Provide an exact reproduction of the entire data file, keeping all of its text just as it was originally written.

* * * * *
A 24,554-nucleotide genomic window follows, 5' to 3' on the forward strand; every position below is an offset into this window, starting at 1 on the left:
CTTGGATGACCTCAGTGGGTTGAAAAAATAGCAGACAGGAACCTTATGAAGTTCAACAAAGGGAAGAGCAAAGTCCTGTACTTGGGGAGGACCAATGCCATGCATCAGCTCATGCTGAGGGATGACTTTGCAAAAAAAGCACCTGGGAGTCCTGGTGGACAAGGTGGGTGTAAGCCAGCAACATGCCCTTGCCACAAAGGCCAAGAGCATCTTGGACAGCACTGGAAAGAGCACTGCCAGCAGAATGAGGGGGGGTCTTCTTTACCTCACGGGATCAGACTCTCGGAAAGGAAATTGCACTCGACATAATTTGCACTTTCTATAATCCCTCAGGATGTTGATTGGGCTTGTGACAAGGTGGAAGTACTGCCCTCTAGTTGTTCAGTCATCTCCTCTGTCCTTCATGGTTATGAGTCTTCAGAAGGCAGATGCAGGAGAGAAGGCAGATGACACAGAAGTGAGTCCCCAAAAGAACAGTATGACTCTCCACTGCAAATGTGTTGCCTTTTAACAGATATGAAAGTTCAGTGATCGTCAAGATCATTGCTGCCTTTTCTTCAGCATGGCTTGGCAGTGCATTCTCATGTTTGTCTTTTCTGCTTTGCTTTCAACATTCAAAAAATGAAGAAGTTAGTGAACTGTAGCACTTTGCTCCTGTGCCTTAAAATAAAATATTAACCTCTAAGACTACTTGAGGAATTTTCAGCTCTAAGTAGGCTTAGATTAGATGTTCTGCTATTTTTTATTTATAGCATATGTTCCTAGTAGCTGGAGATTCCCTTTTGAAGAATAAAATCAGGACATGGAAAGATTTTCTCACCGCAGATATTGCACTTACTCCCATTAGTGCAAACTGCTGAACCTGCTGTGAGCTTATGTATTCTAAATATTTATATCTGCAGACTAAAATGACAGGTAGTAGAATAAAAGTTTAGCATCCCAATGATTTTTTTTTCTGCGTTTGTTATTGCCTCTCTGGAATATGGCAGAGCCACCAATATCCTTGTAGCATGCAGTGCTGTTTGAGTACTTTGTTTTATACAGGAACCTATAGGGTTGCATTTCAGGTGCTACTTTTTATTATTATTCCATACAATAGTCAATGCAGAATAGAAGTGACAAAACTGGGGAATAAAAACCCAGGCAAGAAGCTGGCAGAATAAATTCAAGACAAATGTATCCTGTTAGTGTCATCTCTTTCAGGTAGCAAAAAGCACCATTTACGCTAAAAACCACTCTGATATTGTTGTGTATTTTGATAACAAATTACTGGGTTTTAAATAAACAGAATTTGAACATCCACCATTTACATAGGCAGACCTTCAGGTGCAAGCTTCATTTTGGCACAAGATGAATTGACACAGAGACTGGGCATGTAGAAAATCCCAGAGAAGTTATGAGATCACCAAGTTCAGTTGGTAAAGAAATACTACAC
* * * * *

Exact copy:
A 24,554-nucleotide genomic window follows, 5' to 3' on the forward strand; every position below is an offset into this window, starting at 1 on the left:
CTTGGATGACCTCAGTGGGTTGAAAAAATAGCAGACAGGAACCTTATGAAGTTCAACAAAGGGAAGAGCAAAGTCCTGTACTTGGGGAGGACCAATGCCATGCATCAGCTCATGCTGAGGGATGACTTTGCAAAAAAAGCACCTGGGAGTCCTGGTGGACAAGGTGGGTGTAAGCCAGCAACATGCCCTTGCCACAAAGGCCAAGAGCATCTTGGACAGCACTGGAAAGAGCACTGCCAGCAGAATGAGGGGGGGTCTTCTTTACCTCACGGGATCAGACTCTCGGAAAGGAAATTGCACTCGACATAATTTGCACTTTCTATAATCCCTCAGGATGTTGATTGGGCTTGTGACAAGGTGGAAGTACTGCCCTCTAGTTGTTCAGTCATCTCCTCTGTCCTTCATGGTTATGAGTCTTCAGAAGGCAGATGCAGGAGAGAAGGCAGATGACACAGAAGTGAGTCCCCAAAAGAACAGTATGACTCTCCACTGCAAATGTGTTGCCTTTTAACAGATATGAAAGTTCAGTGATCGTCAAGATCATTGCTGCCTTTTCTTCAGCATGGCTTGGCAGTGCATTCTCATGTTTGTCTTTTCTGCTTTGCTTTCAACATTCAAAAAATGAAGAAGTTAGTGAACTGTAGCACTTTGCTCCTGTGCCTTAAAATAAAATATTAACCTCTAAGACTACTTGAGGAATTTTCAGCTCTAAGTAGGCTTAGATTAGATGTTCTGCTATTTTTTATTTATAGCATATGTTCCTAGTAGCTGGAGATTCCCTTTTGAAGAATAAAATCAGGACATGGAAAGATTTTCTCACCGCAGATATTGCACTTACTCCCATTAGTGCAAACTGCTGAACCTGCTGTGAGCTTATGTATTCTAAATATTTATATCTGCAGACTAAAATGACAGGTAGTAGAATAAAAGTTTAGCATCCCAATGATTTTTTTTTCTGCGTTTGTTATTGCCTCTCTGGAATATGGCAGAGCCACCAATATCCTTGTAGCATGCAGTGCTGTTTGAGTACTTTGTTTTATACAGGAACCTATAGGGTTGCATTTCAGGTGCTACTTTTTATTATTATTCCATACAATAGTCAATGCAGAATAGAAGTGACAAAACTGGGGAATAAAAACCCAGGCAAGAAGCTGGCAGAATAAATTCAAGACAAATGTATCCTGTTAGTGTCATCTCTTTCAGGTAGCAAAAAGCACCATTTACGCTAAAAACCACTCTGATATTGTTGTGTATTTTGATAACAAATTACTGGGTTTTAAATAAACAGAATTTGAACATCCACCATTTACATAGGCAGACCTTCAGGTGCAAGCTTCATTTTGGCACAAGATGAATTGACACAGAGACTGGGCATGTAGAAAATCCCAGAGAAGTTATGAGATCACCAAGTTCAGTTGGTAAAGAAATACTACAC